“I want you to do a follow-up story on Farley Higgins.” Mr. White, my editor, handed me an assignment work form.
“Who is Farley Higgins?” I looked down at the form for clues.
“You don’t know who Farley Higgins is? And you call yourself a reporter. Why Farley Higgins helped put Georgia on the map.”
“Oh, was he one of the founding fathers of Georgia?” I tried to look as dumb as possible, which was easy.
Mr. White laughed his famous belly laugh, which everyone heard throughout the office. I was turning red. I must have missed something.
“Good ol’ boy Farley died about 12 years ago. I want you to go down to his home town of Farland and check it out. Get some interviews and tell me what people are saying about him today.”
I hurried to my cubicle and Googled a web search for Farley Higgins. He was quite a character in his day. He put the drawl in southern and was both a philanthropist as well as a columnist on this same paper. I printed out directions on MapQuest so I could find Farland. I jogged to the parking garage, jumped into my Honda Civic, and headed south.
As I drove into the city limits, I noticed the faded welcome sign with a faint outline stating this was the hometown of Farley Higgins. I slowed down to the 45 mph speed limit followed quickly by a 35 mph speed sign. Like many rural Georgia towns, it had one blinking yellow traffic light at its only intersection surrounded by mostly vacant stores.
A small faded sign pointed west to the Farley Higgins Museum. I hung a quick right and drove down an old neighborhood street of rundown homes with rusty, relic car bodies scattered among the tall weeds. A block down on the right I saw the Farley Higgins Museum. A small grayish house with an oversize faded sign out front‑Farley Higg Muse…‑welcomed the visitor.
I stopped the car in the gravel parking spot in front. Only a robin looking for worms greeted me. I peered into the dirty front door window‑just a few boxes of stuff around. There was a placard on the back wall which said “Entry fee $5.”
I got in my car and drove back to the main intersection where I observed three teenagers leaning against one of the storefronts. The store looked open so I parked and walked up to the boys.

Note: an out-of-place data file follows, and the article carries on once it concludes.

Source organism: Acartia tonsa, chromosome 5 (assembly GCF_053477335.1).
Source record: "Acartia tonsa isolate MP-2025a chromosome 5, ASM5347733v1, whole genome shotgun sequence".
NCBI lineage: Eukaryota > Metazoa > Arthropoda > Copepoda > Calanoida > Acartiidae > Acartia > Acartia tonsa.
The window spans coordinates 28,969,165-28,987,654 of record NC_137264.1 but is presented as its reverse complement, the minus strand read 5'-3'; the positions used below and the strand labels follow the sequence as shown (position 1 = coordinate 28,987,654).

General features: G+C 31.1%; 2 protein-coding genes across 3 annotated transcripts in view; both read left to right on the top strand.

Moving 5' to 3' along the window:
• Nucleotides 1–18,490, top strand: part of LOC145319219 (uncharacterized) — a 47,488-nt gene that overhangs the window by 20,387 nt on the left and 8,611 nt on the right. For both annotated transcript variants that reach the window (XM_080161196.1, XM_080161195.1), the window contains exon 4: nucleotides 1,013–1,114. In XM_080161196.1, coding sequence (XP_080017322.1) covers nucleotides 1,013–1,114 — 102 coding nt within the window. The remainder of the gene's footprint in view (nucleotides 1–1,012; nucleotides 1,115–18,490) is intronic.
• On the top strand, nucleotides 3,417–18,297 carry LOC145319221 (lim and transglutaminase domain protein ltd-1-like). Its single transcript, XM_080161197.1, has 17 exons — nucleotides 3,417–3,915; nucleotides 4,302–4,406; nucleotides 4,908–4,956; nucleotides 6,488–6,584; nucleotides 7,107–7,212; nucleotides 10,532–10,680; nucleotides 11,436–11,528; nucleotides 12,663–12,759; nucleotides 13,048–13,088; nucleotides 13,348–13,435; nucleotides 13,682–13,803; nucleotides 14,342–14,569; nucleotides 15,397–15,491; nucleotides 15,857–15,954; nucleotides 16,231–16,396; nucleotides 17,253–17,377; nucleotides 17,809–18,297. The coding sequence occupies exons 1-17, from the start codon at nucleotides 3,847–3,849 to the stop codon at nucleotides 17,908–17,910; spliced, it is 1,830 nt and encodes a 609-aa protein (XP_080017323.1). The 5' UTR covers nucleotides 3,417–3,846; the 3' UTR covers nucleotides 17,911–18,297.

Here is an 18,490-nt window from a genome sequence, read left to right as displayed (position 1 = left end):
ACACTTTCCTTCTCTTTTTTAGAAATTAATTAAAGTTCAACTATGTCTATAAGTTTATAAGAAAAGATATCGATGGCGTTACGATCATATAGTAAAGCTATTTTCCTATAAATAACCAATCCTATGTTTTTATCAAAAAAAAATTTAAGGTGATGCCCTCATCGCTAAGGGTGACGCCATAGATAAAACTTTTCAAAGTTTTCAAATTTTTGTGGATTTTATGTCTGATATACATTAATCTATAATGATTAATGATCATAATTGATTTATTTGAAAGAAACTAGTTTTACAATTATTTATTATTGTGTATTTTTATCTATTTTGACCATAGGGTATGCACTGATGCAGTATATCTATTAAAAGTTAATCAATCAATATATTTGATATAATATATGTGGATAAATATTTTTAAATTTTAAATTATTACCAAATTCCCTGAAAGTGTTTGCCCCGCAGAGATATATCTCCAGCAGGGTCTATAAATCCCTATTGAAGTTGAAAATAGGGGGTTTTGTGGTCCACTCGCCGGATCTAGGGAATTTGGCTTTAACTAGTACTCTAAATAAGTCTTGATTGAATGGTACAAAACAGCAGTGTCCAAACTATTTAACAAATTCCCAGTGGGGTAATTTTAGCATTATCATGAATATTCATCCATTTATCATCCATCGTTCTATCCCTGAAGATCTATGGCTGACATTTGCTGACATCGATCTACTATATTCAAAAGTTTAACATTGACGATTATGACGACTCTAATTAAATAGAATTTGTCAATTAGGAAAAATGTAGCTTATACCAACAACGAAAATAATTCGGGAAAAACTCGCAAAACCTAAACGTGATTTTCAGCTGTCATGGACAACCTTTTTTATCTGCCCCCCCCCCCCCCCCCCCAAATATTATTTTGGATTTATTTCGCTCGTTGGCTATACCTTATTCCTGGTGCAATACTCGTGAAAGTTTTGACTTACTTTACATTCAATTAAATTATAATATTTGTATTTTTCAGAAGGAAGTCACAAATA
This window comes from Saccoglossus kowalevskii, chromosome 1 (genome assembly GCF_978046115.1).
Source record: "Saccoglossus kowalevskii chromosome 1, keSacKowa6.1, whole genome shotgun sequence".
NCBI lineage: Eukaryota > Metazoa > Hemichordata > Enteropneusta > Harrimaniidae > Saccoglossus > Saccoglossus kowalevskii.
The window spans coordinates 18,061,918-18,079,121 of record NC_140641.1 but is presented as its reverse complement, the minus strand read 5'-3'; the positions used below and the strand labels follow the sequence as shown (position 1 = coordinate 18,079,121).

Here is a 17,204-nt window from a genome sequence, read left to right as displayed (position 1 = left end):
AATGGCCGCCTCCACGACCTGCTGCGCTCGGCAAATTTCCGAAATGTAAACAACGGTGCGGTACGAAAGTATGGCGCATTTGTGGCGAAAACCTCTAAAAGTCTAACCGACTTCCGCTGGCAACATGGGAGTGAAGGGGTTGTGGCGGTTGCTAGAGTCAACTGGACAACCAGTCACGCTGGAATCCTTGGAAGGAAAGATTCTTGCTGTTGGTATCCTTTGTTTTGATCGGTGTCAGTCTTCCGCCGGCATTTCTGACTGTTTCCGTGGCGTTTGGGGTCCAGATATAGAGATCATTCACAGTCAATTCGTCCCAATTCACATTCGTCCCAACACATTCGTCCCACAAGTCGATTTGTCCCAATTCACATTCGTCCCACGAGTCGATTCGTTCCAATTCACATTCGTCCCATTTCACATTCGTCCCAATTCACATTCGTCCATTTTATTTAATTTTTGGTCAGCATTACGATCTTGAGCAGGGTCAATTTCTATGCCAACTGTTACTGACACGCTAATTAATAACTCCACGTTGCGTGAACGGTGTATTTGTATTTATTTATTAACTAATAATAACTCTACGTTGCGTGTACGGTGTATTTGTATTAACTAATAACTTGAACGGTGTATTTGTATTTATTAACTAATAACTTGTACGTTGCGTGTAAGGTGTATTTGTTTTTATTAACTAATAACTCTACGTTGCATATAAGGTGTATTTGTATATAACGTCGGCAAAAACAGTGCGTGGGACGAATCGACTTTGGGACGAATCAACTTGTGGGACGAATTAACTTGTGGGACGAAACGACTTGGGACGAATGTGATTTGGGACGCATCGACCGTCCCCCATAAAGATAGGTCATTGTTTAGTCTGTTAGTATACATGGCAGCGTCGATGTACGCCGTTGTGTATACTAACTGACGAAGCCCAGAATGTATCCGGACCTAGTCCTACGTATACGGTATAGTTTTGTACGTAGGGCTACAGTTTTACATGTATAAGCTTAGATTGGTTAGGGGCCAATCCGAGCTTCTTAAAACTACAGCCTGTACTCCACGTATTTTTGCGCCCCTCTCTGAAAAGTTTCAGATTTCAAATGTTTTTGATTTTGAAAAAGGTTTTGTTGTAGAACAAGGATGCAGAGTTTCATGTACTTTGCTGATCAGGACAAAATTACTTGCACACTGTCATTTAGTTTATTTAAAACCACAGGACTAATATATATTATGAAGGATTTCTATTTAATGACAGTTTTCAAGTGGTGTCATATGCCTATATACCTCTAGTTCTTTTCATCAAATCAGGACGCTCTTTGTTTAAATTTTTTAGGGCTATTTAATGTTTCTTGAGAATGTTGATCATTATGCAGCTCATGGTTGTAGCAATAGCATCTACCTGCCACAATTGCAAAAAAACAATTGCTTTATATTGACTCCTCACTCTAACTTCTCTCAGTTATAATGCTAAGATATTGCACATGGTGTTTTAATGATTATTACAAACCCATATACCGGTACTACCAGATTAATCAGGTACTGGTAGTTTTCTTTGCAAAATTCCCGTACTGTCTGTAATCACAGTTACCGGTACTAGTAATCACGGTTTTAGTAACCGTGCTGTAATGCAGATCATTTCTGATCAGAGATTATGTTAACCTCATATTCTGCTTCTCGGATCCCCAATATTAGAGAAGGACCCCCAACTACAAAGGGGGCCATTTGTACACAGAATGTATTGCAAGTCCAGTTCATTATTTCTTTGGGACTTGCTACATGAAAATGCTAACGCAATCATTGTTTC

“Hey, guys. Have you ever heard of Farley Higgins?” I looked at the tallest one.
“Heard of him,” was the barely audible voice.
“Any of you been to his museum down the street?” I pointed toward the museum.
“Nope,” they all chimed in. “Sure not going to spend any money to see some old dead person’s stuff.”
“Does anybody come by to see it?”
“It’s closed.” The stocky kid looked bored with my questions. “They don’t come this way anymore.”
“Thanks.” I went in and grabbed me a coke out of the cooler. There were two old men sitting at a barrel playing checkers near the front window. Two, 100-watt bulbs hanging from long cords lit the dusty general store.
“Gentlemen, I hope I’m not interrupting a championship move.”
“Pull you up a chair and sit a spell.” The white man motioned to the spare chair nearby. “I’m Clyde and this is Rufus.”
“Glad to meet you. Thanks. I’m a reporter down here to do a follow-up story on Farley Higgins. Do you know who he is?” I twisted the cap off the coke.
“Y’all are definitely a stranger in these parts. Why Farley Higgins put Farland and Georgia, for that matter, on the USA map.” The black man, Rufus, spit into an old Styrofoam cup full of a black gooey substance.
“So did either of you know Farley?”
“You betcha. All the folk in Farland knew Farley. He not only talked about us in his paper but he helped us out during some tough times.” Clyde pointed up at an old painting of Farley on the cluttered wall.
“How did he help you, Clyde, if I might ask?”
“’Bout 20 years ago the misses was having a battle with cancer. He stepped in and made sure the doctor bills got paid.”
“And did you know him too, Rufus?”
“Oh, knew him real good. I used to drive him around to all his meetings all over the state. Took him to the airport lots, too. If he hadn’t hired me, I don’t know what I’d done. Got into some trouble when I was young and he hired me anyway.”
“Do you see anybody down here looking for his hometown?” I took a sip of my coke.
Clyde tipped his chair back. “They used to come down here all the time. The museum was full especially on weekends. People used to stop in here and buy his books and tapes. All these stores were open and everyone was making a decent living.”
“Now?” I asked.
Clyde looked at me with misting eyes and shook his head. “They don’t come this way anymore.”